Why Sport Moms and Dads Go Crazy

By Janis Meredith | Posted 2/19/2019

Crazy parents are getting a lot of press these days. I see story after story of moms and dads whose sports parenting behavior has gone way past healthy. I read about parents who physically and verbally attack players, coaches, and other parents. I hear about parents who rant on the sidelines and stir up sympathy groups with other parents. As a coach’s wife for 29 years and a sports mom for 22, and now a coach’s mom, there’s not a lot of craziness that I haven’t seen.

I do not condone or excuse these ridiculous antics, but I think I can understand what drives parents to act this way. Perhaps recognizing the reasons can help you in your own struggle and give you discernment in dealing with other parents.

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What sparks the craziness?

•  Parents do it out of love. This is the foundation of everything else I will add to this list. Love is hopefully the underlying factor behind all parental behavior because we want the best for our children. Perhaps the definition of “best” is skewed, but love is definitely the driving force.

•  Parents try to recreate the past. Often, Mom or Dad was a star athlete and hopes to see their child have the same success.

•  Parents try to correct the past. Or Mom or Dad may not have been successful in sports and is living vicariously through a child’s youth sports experience.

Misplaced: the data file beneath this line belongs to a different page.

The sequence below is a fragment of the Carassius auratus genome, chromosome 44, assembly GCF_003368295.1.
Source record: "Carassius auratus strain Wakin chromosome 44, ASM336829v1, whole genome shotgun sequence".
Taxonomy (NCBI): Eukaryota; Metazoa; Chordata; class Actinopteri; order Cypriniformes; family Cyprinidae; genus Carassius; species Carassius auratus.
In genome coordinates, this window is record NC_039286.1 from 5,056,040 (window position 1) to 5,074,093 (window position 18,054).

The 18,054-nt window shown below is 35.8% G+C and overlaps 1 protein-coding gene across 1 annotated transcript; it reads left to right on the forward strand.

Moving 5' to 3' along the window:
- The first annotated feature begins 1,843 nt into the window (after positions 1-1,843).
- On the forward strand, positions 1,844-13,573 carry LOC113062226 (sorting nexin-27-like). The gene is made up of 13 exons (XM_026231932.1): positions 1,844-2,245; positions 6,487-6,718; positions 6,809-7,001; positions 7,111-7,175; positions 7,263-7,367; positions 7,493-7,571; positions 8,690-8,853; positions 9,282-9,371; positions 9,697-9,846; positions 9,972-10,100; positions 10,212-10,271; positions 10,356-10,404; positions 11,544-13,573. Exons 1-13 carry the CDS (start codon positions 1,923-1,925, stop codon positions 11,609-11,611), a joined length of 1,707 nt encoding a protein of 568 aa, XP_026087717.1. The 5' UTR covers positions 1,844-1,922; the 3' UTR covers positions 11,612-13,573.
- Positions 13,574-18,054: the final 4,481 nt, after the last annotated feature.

RELATED CONTENT: 5 Dilemmas That Keep Sport Parents Up at Night

•  Parents let youth sports be an ego booster. Seeing a child do well in sports should make mom or dad proud, but when that pride morphs into an identify for the parent, it’s gone awry. Your child’s success in sports should not define who you are as a person.

•  Parents want to shield kids from blame. It’s the coach’s fault, the league’s fault, a teammate’s fault. Deflecting blame never resolves the issue, it just makes you feel justified for your craziness.

•  Parents just want to protect their kids. Being protective is a life-long parental instinct, but just because you feel protective doesn’t mean you always have to act on it. As kids mature, the protective bubble around them should evaporate.

One of the mantras around our house is “Seek to Understand.” In this case, seeking to understand what sparks the craziness in you and in your fellow sports parents might just help you make youth sports a more positive and growing experience for your child.

Janis Meredith is a family coach who wants to help all parents raise champions. You can find out more at rcfamilies.com.